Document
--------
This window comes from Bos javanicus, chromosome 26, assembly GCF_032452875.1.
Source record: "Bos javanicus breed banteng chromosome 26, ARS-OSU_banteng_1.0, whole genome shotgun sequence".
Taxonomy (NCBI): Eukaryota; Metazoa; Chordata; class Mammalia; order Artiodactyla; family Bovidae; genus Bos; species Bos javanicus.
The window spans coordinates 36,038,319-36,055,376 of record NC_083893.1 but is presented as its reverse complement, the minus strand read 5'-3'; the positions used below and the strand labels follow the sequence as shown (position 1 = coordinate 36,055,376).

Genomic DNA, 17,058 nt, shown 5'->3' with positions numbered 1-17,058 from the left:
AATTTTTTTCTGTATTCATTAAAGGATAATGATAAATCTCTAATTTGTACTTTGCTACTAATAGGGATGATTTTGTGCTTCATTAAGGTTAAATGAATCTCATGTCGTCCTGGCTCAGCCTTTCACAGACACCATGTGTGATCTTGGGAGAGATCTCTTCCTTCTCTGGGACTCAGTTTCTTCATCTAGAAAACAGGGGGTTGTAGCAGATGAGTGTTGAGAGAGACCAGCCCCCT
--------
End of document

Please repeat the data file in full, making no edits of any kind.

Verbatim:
This window comes from Bos javanicus, chromosome 26, assembly GCF_032452875.1.
Source record: "Bos javanicus breed banteng chromosome 26, ARS-OSU_banteng_1.0, whole genome shotgun sequence".
Taxonomy (NCBI): Eukaryota; Metazoa; Chordata; class Mammalia; order Artiodactyla; family Bovidae; genus Bos; species Bos javanicus.
The window spans coordinates 36,038,319-36,055,376 of record NC_083893.1 but is presented as its reverse complement, the minus strand read 5'-3'; the positions used below and the strand labels follow the sequence as shown (position 1 = coordinate 36,055,376).

Genomic DNA, 17,058 nt, shown 5'->3' with positions numbered 1-17,058 from the left:
AATTTTTTTCTGTATTCATTAAAGGATAATGATAAATCTCTAATTTGTACTTTGCTACTAATAGGGATGATTTTGTGCTTCATTAAGGTTAAATGAATCTCATGTCGTCCTGGCTCAGCCTTTCACAGACACCATGTGTGATCTTGGGAGAGATCTCTTCCTTCTCTGGGACTCAGTTTCTTCATCTAGAAAACAGGGGGTTGTAGCAGATGAGTGTTGAGAGAGACCAGCCCCCT